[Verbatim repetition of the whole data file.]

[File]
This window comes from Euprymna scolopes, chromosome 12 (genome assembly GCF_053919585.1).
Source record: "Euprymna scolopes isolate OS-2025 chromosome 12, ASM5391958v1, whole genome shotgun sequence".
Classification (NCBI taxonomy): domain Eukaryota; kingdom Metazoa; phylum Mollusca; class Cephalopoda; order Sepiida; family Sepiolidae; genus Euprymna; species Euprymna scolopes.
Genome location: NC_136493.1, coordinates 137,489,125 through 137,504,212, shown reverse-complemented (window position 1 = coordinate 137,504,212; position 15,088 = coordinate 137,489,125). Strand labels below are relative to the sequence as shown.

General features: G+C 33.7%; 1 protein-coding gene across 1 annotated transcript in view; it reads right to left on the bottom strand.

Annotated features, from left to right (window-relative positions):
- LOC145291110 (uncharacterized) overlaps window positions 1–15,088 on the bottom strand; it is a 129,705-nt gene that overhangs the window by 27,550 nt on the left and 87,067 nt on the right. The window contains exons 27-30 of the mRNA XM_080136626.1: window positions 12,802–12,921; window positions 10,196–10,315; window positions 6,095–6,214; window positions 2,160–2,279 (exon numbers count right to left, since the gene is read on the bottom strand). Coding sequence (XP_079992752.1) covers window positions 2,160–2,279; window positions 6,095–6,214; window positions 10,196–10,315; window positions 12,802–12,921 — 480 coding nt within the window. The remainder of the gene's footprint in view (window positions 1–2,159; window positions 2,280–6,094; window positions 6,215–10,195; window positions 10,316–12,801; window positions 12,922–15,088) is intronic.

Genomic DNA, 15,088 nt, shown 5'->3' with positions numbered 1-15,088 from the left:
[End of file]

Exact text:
This window comes from Euprymna scolopes, chromosome 12 (genome assembly GCF_053919585.1).
Source record: "Euprymna scolopes isolate OS-2025 chromosome 12, ASM5391958v1, whole genome shotgun sequence".
Classification (NCBI taxonomy): domain Eukaryota; kingdom Metazoa; phylum Mollusca; class Cephalopoda; order Sepiida; family Sepiolidae; genus Euprymna; species Euprymna scolopes.
Genome location: NC_136493.1, coordinates 137,489,125 through 137,504,212, shown reverse-complemented (window position 1 = coordinate 137,504,212; position 15,088 = coordinate 137,489,125). Strand labels below are relative to the sequence as shown.

General features: G+C 33.7%; 1 protein-coding gene across 1 annotated transcript in view; it reads right to left on the bottom strand.

Annotated features, from left to right (window-relative positions):
- LOC145291110 (uncharacterized) overlaps window positions 1–15,088 on the bottom strand; it is a 129,705-nt gene that overhangs the window by 27,550 nt on the left and 87,067 nt on the right. The window contains exons 27-30 of the mRNA XM_080136626.1: window positions 12,802–12,921; window positions 10,196–10,315; window positions 6,095–6,214; window positions 2,160–2,279 (exon numbers count right to left, since the gene is read on the bottom strand). Coding sequence (XP_079992752.1) covers window positions 2,160–2,279; window positions 6,095–6,214; window positions 10,196–10,315; window positions 12,802–12,921 — 480 coding nt within the window. The remainder of the gene's footprint in view (window positions 1–2,159; window positions 2,280–6,094; window positions 6,215–10,195; window positions 10,316–12,801; window positions 12,922–15,088) is intronic.

Genomic DNA, 15,088 nt, shown 5'->3' with positions numbered 1-15,088 from the left: